The United States has formally declared war five times in its two and a quarter century lifetime. The last time was against the Axis powers in World War II. So since 1945, the United States has known a world utterly free of the pains of war.
How can this be so? Article I, Section 8 of the Constitution states that Congress is the only branch of government with the power to declare war. It was quite purposefully vested in the body of government that is the slowest in making decisions. The main reasoning being to not have a single person with the power to send its citizenry to die without provocation or reason. They had had enough of that with the royalty of Great Britain.
Again the question, how could we have been involved in so many conflicts without declaring war? The answer is right there: we were in conflicts, not wars. Well, at least, that was so often the designation. Or ‘police actions’. It is quite a trick in order to combat an abstraction, not another state. We fought communism, not the Viet Kong. We are fighting terrorism, not the Iraqis. Of course, we did not defeat communism; it just happened to fail in the Soviet Union. And it sure seems that we aren’t looking to defeat terrorism anytime soon, since it gets so constantly stoked and provoked. Besides, it is not something that is defeatable; it is simply a tactic. But I digress.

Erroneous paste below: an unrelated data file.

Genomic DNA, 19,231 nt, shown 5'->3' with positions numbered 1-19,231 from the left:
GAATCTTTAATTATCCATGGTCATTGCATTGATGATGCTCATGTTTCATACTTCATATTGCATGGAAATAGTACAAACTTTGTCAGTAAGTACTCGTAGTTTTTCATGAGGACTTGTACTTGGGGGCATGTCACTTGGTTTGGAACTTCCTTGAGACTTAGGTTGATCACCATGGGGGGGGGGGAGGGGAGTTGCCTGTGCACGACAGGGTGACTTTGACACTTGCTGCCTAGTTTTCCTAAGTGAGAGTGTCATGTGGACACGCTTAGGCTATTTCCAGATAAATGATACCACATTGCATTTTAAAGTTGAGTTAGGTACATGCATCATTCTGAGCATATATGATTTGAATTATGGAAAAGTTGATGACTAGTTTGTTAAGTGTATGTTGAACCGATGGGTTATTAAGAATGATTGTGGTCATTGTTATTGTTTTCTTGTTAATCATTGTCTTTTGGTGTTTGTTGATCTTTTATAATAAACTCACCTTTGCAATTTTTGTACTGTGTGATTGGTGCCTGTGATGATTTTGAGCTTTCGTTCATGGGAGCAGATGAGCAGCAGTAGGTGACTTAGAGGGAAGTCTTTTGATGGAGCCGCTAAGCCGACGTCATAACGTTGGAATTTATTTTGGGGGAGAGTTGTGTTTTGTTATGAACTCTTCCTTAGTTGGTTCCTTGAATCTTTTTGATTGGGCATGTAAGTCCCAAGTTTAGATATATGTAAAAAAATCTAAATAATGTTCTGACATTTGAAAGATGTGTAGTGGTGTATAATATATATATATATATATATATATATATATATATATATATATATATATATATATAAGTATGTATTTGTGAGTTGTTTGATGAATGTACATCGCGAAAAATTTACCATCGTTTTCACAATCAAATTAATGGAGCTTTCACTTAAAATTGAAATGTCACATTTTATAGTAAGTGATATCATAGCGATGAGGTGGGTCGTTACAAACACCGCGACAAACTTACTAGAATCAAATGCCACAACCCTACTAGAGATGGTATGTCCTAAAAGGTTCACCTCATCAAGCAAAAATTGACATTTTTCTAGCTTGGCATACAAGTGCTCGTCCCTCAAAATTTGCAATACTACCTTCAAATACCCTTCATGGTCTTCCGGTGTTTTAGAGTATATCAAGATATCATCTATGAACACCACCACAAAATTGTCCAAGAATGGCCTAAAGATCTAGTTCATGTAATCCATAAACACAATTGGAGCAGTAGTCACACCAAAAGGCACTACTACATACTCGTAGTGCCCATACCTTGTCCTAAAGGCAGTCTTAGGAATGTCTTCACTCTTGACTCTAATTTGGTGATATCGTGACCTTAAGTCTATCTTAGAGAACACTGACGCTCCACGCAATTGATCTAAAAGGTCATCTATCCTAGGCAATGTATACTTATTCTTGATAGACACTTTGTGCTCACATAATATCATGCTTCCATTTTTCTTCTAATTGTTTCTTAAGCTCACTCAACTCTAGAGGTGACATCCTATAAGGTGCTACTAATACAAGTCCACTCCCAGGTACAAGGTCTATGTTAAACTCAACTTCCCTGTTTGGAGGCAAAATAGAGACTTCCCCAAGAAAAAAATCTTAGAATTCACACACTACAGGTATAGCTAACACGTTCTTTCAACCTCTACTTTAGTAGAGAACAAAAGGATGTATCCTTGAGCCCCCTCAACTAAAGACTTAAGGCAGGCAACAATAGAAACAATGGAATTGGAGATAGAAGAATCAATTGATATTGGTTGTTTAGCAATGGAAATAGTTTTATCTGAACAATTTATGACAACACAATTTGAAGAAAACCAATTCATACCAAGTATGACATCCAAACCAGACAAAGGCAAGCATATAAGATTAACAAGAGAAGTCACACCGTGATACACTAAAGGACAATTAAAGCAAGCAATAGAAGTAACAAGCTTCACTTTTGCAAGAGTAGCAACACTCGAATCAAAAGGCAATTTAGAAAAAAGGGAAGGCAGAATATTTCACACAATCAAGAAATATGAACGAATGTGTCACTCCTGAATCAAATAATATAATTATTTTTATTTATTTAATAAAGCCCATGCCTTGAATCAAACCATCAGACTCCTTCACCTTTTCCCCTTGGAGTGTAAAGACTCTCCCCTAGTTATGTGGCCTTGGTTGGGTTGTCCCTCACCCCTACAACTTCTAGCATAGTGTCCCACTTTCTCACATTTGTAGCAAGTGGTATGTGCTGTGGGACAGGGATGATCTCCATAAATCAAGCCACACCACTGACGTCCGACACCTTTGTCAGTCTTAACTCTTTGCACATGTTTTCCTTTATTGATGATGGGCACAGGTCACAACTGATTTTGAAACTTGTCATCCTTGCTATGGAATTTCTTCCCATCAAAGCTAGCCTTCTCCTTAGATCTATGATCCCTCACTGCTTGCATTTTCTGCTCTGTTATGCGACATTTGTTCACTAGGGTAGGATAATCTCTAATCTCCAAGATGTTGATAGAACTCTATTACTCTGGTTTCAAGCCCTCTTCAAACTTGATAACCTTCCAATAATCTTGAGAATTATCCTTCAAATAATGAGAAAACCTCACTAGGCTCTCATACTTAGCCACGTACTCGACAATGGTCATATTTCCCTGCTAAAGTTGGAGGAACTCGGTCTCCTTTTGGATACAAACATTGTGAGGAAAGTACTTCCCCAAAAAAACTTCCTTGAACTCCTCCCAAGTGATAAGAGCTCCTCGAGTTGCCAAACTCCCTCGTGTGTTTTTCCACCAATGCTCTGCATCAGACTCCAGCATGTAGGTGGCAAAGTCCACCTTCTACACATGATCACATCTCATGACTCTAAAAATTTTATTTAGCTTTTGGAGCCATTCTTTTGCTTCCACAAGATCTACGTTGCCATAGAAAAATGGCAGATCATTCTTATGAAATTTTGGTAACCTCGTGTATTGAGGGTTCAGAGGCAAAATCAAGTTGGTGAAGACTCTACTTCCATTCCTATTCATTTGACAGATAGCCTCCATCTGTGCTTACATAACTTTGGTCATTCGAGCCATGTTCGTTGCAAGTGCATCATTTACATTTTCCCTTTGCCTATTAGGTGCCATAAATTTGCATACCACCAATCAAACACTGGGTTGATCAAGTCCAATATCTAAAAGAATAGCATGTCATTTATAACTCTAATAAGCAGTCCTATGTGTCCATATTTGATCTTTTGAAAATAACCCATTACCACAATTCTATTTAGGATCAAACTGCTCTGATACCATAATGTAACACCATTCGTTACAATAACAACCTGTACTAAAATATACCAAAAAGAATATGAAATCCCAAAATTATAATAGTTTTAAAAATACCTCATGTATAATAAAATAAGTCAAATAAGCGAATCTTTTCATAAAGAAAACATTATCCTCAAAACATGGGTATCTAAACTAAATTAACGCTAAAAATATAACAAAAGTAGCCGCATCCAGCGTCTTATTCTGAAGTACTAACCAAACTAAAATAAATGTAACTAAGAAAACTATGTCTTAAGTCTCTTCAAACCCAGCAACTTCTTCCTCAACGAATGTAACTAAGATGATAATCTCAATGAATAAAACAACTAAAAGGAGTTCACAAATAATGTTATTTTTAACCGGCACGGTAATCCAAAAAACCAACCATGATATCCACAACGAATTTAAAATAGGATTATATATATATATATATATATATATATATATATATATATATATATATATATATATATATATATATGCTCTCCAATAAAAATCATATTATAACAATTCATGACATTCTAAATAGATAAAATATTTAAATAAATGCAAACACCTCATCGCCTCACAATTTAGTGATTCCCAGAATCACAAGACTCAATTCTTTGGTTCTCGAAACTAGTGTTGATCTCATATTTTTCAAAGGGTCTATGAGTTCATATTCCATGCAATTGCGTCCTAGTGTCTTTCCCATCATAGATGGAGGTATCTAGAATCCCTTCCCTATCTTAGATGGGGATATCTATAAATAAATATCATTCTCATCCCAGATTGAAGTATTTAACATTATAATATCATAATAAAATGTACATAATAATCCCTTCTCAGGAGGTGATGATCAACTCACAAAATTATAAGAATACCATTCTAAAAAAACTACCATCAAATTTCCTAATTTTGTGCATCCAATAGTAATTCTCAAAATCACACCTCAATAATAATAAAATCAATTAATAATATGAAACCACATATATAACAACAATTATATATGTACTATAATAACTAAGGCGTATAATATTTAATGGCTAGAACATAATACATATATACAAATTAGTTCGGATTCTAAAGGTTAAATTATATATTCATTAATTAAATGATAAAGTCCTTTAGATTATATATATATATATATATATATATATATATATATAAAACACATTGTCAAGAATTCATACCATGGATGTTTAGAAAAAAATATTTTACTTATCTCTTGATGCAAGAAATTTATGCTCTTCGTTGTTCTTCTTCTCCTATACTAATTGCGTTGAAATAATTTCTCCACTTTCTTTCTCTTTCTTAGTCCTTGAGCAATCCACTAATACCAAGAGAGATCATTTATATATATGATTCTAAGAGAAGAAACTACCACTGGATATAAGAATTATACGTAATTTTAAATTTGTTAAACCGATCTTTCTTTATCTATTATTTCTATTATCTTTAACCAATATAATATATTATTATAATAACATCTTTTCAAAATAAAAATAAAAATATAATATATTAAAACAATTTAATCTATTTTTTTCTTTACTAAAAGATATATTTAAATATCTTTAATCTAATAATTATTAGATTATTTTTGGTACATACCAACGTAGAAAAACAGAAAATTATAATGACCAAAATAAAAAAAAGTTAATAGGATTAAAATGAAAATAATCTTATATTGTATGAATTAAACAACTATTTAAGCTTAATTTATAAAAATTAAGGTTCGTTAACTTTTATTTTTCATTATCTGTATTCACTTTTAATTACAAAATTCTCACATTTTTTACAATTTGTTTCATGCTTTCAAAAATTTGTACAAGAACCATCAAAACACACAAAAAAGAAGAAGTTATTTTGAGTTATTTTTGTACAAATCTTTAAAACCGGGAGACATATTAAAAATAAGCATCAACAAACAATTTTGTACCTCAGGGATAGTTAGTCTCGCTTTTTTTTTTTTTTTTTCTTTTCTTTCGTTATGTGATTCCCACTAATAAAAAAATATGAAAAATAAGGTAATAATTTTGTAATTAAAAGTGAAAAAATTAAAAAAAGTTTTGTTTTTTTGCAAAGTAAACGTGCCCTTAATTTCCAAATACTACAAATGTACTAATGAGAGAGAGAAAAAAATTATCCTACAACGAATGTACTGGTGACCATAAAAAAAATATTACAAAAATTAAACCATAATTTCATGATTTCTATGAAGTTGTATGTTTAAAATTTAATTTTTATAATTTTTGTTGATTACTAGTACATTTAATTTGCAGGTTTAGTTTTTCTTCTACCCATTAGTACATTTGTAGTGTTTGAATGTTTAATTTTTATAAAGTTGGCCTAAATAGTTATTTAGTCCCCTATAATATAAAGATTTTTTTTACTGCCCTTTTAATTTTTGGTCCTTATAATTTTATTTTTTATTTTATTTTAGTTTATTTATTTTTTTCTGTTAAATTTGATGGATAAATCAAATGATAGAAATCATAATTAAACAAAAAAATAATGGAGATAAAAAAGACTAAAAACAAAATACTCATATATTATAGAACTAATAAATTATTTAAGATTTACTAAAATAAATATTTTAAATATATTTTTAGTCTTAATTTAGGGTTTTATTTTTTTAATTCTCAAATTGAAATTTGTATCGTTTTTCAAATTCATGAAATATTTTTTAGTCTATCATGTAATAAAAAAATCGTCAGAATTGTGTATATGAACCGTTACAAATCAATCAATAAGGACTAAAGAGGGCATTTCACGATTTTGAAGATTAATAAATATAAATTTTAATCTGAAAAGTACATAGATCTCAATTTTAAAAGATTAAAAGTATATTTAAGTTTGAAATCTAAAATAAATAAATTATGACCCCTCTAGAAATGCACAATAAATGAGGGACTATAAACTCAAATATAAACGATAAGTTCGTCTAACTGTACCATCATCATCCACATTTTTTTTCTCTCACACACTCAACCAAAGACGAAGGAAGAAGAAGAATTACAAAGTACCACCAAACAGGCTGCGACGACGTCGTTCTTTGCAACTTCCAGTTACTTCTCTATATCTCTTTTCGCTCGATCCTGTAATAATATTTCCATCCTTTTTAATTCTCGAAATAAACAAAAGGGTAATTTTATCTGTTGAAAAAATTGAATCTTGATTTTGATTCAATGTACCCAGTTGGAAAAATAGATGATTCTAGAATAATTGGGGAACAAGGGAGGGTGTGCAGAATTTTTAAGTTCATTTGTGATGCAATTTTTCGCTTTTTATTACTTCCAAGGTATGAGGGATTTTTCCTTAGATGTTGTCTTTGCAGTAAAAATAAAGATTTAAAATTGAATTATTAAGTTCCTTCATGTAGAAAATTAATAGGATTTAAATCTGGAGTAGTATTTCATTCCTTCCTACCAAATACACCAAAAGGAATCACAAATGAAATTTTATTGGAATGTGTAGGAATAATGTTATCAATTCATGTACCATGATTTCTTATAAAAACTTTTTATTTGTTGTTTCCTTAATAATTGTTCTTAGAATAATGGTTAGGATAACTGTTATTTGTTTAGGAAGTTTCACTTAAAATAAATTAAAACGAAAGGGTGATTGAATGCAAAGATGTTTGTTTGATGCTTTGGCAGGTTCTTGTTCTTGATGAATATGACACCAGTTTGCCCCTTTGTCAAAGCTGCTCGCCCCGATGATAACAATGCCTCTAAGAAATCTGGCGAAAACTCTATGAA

Most of these undeclared wars came about due to one thing: fear. More specifically, paranoia. America after the Second World War followed a foreign policy of containment against communism. It was particularly strengthened by the fall of China to communism in 1949, playing into the idea of the ‘domino effect’. The fear of communism spreading aided in creating and maintaining the idea of containing communism to its current borders, effectively drawing us into every local nationalist conflict that decided to support itself with Soviet funds.
Also with the beginnings of the Cold War, the United States Congress started vesting increasing emergency powers to the President, so he may react more swiftly than they in the event of a direct attack by the opposing powers in the East. It means that the President could effectively send troops anywhere deemed insecure for democracy/capitalism/our interests, and from there escalate or surge (we’ve heard those words before, no?) as deemed necessary.
The War Powers Resolution of 1973 set into place a set of rules regarding how far a President could go with this new-found power. Apparently Congress realized that a certain cap should be in place after being in Vietnam for over eight wildly successful years. What it amounted to was that the President could act freely for 60 days before Congress would decide whether or not to continue or end US troop involvement, with an additional 30 days while Congress convenes and debates.
The President of the United States, a single person, has been given control of the most powerful military in the world for any three month period without question. What an American ideal! I am so glad that our country was not founded under the philosophies against arbitrary rule by one person. Otherwise we would be running counter to the very wisdom of the brilliant men who helped create a new, working model of free democracy that would inspire people the world over for centuries.